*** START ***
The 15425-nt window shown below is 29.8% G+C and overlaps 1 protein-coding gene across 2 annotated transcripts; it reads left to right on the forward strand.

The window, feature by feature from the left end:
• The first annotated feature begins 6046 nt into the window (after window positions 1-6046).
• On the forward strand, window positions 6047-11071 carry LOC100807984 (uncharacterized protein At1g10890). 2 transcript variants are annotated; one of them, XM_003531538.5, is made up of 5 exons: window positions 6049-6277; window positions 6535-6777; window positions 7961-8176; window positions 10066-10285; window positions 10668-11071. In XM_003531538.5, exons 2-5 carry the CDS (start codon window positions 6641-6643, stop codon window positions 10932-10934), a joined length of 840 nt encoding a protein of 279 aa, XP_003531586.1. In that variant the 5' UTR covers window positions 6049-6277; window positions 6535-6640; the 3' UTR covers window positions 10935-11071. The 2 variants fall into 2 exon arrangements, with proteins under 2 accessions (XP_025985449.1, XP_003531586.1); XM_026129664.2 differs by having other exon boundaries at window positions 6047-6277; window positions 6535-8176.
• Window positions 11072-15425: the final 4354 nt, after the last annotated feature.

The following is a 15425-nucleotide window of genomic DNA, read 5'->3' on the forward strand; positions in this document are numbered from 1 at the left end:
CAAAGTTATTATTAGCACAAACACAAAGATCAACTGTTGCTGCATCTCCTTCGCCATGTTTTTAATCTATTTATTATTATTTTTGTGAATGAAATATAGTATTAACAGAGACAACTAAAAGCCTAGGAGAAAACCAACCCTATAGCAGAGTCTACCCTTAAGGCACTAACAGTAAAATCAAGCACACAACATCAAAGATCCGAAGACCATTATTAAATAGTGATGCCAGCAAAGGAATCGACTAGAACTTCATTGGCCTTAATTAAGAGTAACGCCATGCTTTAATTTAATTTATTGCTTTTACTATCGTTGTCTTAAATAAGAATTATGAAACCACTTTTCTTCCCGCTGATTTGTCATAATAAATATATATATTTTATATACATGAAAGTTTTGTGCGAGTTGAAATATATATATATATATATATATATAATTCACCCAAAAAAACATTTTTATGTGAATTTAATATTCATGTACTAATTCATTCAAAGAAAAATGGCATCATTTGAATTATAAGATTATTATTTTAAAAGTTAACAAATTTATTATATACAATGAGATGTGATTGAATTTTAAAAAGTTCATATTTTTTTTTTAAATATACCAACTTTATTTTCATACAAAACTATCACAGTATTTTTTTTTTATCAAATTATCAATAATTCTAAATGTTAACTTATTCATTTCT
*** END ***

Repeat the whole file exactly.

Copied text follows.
The 15425-nt window shown below is 29.8% G+C and overlaps 1 protein-coding gene across 2 annotated transcripts; it reads left to right on the forward strand.

The window, feature by feature from the left end:
• The first annotated feature begins 6046 nt into the window (after window positions 1-6046).
• On the forward strand, window positions 6047-11071 carry LOC100807984 (uncharacterized protein At1g10890). 2 transcript variants are annotated; one of them, XM_003531538.5, is made up of 5 exons: window positions 6049-6277; window positions 6535-6777; window positions 7961-8176; window positions 10066-10285; window positions 10668-11071. In XM_003531538.5, exons 2-5 carry the CDS (start codon window positions 6641-6643, stop codon window positions 10932-10934), a joined length of 840 nt encoding a protein of 279 aa, XP_003531586.1. In that variant the 5' UTR covers window positions 6049-6277; window positions 6535-6640; the 3' UTR covers window positions 10935-11071. The 2 variants fall into 2 exon arrangements, with proteins under 2 accessions (XP_025985449.1, XP_003531586.1); XM_026129664.2 differs by having other exon boundaries at window positions 6047-6277; window positions 6535-8176.
• Window positions 11072-15425: the final 4354 nt, after the last annotated feature.

The following is a 15425-nucleotide window of genomic DNA, read 5'->3' on the forward strand; positions in this document are numbered from 1 at the left end:
CAAAGTTATTATTAGCACAAACACAAAGATCAACTGTTGCTGCATCTCCTTCGCCATGTTTTTAATCTATTTATTATTATTTTTGTGAATGAAATATAGTATTAACAGAGACAACTAAAAGCCTAGGAGAAAACCAACCCTATAGCAGAGTCTACCCTTAAGGCACTAACAGTAAAATCAAGCACACAACATCAAAGATCCGAAGACCATTATTAAATAGTGATGCCAGCAAAGGAATCGACTAGAACTTCATTGGCCTTAATTAAGAGTAACGCCATGCTTTAATTTAATTTATTGCTTTTACTATCGTTGTCTTAAATAAGAATTATGAAACCACTTTTCTTCCCGCTGATTTGTCATAATAAATATATATATTTTATATACATGAAAGTTTTGTGCGAGTTGAAATATATATATATATATATATATATAATTCACCCAAAAAAACATTTTTATGTGAATTTAATATTCATGTACTAATTCATTCAAAGAAAAATGGCATCATTTGAATTATAAGATTATTATTTTAAAAGTTAACAAATTTATTATATACAATGAGATGTGATTGAATTTTAAAAAGTTCATATTTTTTTTTTAAATATACCAACTTTATTTTCATACAAAACTATCACAGTATTTTTTTTTTATCAAATTATCAATAATTCTAAATGTTAACTTATTCATTTCT